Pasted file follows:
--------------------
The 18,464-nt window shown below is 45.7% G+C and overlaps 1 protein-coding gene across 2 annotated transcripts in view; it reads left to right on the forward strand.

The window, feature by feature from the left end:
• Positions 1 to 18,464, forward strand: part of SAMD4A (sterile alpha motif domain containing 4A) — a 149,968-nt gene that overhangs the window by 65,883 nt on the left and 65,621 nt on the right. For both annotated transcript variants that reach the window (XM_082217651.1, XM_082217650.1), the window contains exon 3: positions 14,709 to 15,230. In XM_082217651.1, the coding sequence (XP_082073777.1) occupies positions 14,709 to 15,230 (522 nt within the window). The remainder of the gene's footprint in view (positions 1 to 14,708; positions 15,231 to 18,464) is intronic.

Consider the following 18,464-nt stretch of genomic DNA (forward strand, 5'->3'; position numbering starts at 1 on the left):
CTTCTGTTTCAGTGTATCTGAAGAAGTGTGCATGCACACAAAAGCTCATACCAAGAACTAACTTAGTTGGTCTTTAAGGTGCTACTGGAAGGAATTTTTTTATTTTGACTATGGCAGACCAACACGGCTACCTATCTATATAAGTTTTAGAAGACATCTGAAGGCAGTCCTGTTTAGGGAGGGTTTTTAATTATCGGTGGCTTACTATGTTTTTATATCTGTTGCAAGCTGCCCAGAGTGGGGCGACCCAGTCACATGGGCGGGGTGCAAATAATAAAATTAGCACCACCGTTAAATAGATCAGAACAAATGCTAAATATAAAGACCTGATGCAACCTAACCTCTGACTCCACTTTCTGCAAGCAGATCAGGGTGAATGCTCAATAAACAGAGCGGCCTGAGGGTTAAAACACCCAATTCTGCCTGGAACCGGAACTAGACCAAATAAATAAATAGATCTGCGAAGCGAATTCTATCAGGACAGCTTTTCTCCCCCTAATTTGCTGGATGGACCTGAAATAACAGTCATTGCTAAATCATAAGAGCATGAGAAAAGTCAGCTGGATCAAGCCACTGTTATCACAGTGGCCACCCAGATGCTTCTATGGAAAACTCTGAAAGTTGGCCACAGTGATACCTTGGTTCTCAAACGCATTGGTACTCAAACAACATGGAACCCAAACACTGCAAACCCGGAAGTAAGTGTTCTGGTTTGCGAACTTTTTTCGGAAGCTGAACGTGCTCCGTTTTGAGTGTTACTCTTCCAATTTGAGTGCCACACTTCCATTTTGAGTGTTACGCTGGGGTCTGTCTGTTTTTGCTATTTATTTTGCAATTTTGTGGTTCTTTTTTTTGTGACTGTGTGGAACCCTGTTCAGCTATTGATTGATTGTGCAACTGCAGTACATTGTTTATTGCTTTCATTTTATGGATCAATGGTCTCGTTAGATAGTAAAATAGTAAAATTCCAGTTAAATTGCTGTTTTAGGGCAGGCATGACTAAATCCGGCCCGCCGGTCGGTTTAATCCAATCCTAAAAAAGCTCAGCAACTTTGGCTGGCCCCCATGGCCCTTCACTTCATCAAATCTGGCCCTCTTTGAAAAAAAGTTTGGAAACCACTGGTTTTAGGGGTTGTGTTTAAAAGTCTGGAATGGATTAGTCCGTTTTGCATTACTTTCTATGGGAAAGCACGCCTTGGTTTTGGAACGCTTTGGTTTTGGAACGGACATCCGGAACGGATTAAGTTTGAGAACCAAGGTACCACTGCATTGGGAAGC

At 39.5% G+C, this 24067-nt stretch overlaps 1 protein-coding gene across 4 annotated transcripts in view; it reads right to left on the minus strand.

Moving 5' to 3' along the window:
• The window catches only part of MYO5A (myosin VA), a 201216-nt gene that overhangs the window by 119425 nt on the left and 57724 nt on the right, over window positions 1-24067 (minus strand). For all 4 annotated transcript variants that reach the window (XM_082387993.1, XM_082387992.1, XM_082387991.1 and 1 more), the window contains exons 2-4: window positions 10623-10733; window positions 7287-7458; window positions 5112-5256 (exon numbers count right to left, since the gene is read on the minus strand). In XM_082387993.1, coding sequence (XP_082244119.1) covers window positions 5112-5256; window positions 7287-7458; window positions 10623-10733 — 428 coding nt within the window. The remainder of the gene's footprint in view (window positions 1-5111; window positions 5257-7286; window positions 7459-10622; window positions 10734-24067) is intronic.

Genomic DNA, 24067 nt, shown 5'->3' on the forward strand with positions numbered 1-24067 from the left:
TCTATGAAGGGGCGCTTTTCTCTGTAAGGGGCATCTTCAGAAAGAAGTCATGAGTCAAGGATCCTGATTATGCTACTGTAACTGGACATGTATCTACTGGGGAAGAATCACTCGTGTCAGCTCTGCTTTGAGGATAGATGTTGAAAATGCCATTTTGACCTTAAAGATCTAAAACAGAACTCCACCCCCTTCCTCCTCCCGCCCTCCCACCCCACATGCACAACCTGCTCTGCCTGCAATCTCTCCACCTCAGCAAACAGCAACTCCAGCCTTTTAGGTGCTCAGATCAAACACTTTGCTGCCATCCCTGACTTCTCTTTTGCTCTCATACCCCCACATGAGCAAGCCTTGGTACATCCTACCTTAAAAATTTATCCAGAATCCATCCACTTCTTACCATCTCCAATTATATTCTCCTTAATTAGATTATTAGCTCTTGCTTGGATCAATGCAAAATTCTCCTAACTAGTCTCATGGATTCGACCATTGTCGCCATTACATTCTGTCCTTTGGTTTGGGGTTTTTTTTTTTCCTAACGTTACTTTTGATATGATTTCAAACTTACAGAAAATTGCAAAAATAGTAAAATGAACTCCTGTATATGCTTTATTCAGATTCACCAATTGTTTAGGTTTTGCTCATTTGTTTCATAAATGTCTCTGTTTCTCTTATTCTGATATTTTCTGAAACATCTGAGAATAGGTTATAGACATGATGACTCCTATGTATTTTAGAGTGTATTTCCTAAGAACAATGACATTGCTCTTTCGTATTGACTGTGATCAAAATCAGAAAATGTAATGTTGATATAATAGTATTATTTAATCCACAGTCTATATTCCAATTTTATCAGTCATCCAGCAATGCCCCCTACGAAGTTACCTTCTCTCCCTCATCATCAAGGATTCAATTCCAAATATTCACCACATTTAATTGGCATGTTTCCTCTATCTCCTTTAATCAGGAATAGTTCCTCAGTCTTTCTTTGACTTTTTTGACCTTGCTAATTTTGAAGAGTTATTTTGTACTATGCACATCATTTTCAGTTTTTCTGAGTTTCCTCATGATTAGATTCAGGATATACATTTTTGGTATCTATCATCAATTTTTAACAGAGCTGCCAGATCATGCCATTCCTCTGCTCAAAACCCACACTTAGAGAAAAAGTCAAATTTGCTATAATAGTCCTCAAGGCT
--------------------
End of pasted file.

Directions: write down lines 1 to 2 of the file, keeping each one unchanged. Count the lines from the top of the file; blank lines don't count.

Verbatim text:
The 18,464-nt window shown below is 45.7% G+C and overlaps 1 protein-coding gene across 2 annotated transcripts in view; it reads left to right on the forward strand.

The window, feature by feature from the left end: